As mentioned before, everyone levels up independently, and they all have their own “skill tree” with unique moves. They also have their own specific “revelation” events. Fans of Yakuza 3 likely remember these bizarre happenings that ultimately lead to the discovery of unique moves, and they’ve returned for the sequel. These events range from a restaurant owner beating the daylights out of a dine-and-dasher, a scorned wife getting her payback from her “experimental” husband, and even better, a female detective using her feminine wiles – albeit without her involvement – to subdue a kidnapping suspect. It’s all very amusing, which is a hallmark of the series: a serious plot countered by downright crazy happenings while exploring.
Though Yakuza 4 is still a solid game, it’s definitely starting to show its age. The first issue is the full-time return to Kamurocho, something that hasn’t been the case since the original game. While the addition of rooftop and underground areas adds a ton of new spots to explore, you still spend much of the game wandering around the same city that’s been used for years now. Without an Osaka or Okinawa to explore this time around, the familiar setting can be a bit… suffocating, I guess. The combat, which has always been solid, is also beginning to show signs of wear. The general mechanics haven’t changed at all, and it’s never exactly been perfect – it’s still way too easy to punch at air with the awkward targeting. The series also remains a bit light on challenge – seeing the game over screen almost takes effort on the default difficulty. Still, the game delivers a lengthy quest with tons and tons of diversions, from wasting time with UFO machines, to eating lots of food, to hanging out at the homeless casino (really), to romancing the numerous Hostesses in the clubs, which have made a welcome return after being cut from Yakuza 3.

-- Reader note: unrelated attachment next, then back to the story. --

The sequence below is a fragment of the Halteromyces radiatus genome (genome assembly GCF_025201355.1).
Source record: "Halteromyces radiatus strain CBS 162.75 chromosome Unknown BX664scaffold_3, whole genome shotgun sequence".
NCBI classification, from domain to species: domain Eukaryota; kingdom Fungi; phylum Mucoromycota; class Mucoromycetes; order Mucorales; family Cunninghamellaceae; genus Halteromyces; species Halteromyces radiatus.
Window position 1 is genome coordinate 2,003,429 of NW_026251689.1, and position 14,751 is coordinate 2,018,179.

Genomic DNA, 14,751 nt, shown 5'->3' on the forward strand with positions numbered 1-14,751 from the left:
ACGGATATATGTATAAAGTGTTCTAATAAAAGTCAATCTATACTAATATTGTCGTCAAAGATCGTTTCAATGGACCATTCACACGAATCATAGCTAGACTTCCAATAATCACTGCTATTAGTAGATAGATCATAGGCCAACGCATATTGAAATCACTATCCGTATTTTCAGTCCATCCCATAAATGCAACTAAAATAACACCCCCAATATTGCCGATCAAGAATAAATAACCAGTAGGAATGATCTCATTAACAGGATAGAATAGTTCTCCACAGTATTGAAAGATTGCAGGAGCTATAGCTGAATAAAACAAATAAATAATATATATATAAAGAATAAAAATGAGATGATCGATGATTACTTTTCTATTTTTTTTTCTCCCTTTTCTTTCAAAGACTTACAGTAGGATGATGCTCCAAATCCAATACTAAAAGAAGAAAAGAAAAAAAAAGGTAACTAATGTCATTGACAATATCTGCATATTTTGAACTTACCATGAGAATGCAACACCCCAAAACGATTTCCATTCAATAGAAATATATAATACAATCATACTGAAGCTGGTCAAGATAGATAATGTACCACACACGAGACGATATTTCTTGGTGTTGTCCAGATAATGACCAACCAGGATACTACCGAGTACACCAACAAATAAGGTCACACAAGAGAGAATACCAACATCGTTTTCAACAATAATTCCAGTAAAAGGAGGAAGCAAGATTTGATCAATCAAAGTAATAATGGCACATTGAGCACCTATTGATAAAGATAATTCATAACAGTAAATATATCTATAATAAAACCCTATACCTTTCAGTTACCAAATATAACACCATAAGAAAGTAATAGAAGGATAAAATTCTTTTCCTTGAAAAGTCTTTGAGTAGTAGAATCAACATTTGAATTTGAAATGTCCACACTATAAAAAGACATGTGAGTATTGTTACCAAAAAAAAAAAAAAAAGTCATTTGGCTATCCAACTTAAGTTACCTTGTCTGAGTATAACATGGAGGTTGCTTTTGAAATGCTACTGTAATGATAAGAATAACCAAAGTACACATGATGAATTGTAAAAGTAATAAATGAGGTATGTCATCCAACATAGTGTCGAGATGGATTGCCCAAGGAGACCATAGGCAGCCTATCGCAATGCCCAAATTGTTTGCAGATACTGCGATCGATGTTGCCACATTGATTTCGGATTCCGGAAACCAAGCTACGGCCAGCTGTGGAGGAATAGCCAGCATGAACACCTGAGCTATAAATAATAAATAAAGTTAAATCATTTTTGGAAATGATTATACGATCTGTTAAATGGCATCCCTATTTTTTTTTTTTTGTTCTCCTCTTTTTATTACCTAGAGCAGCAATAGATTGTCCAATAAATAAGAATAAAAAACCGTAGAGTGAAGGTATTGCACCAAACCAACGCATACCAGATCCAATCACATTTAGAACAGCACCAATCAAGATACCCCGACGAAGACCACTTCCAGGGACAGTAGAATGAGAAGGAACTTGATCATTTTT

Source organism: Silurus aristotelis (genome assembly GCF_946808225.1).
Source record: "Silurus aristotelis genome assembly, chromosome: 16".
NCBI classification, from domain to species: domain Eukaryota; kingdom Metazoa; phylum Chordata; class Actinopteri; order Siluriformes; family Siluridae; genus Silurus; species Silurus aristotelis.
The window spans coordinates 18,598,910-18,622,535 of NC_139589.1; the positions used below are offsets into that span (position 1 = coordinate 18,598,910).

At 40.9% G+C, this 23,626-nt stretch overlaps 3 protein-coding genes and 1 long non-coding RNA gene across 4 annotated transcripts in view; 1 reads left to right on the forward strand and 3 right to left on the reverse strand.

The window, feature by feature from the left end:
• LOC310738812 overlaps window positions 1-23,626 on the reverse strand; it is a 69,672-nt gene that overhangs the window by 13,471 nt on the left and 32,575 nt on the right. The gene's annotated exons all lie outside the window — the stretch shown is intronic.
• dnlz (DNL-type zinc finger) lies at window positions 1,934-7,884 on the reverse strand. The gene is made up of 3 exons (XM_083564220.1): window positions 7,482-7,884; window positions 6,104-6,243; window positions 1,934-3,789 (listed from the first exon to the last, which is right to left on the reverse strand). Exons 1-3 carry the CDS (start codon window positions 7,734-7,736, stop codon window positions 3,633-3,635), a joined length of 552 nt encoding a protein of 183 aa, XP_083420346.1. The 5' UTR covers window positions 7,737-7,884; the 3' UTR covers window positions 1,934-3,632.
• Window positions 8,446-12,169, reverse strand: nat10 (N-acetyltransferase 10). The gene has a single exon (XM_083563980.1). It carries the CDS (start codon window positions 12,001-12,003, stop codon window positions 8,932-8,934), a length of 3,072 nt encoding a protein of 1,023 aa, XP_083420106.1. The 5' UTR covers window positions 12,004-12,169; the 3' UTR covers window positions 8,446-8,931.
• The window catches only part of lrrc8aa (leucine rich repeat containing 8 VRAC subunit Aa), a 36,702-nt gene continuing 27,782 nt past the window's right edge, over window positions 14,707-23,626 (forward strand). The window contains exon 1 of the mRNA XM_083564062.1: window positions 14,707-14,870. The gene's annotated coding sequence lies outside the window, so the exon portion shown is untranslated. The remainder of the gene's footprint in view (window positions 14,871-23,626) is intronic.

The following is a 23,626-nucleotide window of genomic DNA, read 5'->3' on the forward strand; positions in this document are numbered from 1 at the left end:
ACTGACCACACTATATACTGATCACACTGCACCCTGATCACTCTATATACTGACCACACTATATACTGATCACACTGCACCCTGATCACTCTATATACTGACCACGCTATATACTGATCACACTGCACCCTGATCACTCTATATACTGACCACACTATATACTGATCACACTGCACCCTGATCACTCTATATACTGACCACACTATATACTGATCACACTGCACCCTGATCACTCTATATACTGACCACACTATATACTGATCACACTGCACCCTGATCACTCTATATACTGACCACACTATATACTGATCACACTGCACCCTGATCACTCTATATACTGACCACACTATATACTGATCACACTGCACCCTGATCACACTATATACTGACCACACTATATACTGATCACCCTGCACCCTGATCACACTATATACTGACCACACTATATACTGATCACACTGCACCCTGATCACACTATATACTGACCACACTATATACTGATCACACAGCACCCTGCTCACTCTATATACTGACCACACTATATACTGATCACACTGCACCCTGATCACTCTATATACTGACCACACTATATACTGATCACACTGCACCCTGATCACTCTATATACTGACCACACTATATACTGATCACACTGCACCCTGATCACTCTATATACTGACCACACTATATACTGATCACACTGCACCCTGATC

Yakuza 4 hasn’t really received much of a visual upgrade either. There are some great rainy day effects, but they rarely pop up, and otherwise you’re left with the same engine as Yakuza 3. That means you’re going to get weird character models that are beefed up and constantly out of breath, alongside repetitive design for NPCs and opponents. It’s not bad, mind you, but considering the game uses the same basic engine as the original Yakuza game, it’s definitely aging. This is one of those times, however, that the massive amount of content evens out any visual issues, and hey, it doesn’t have framerate issues or any other technological problems.
Like Yakuza 2 and Yakuza 3, Yakuza 4 uses Japanese voices with English subtitles. Some might balk at this, of course, since it means constant reading of cutscenes instead of just listening, but it fits the whole “gangsters in Tokyo” motif. But with the Japanese voices, you know you’ll get some quality acting, and more importantly, familiar characters use the same talent as before, so they’re familiar voices even in a foreign language. The music is the Yakuza standard – dramatic pieces for story scenes, balanced by crazy J-rock and J-pop for battles. The included Karaoke songs are pretty awesome too. One thing I miss (or just don’t notice anymore) is the recording of crowd noise – in the PS2 games, one could always hear the buzz of people talking around you.
Recommending Yakuza 4 goes a little something like this: if you’re a fan, this is a must-buy game. The series is starting to age a bit, and some time off is definitely needed to recharge some batteries over at Sega, but what’s here is still high quality gaming. It’s lengthy, it’s unique, and it’s mature in its storytelling, making it a rare game that doesn’t use blood and guts to tell its sordid tales of life in organized crime. Without getting too hyperbolic, the Yakuza series can almost be considered The Godfather of games… though Yakuza 4 is dangerously close to being The Godfather Part III of the series. It’s still great, but we’re reaching overkill status and that would be a shame. This series is just too good to be run into the ground so quickly.
Review Disclosure: A retail copy of Yakuza 4 was purchased by Warp Zoned for the purposes of this review.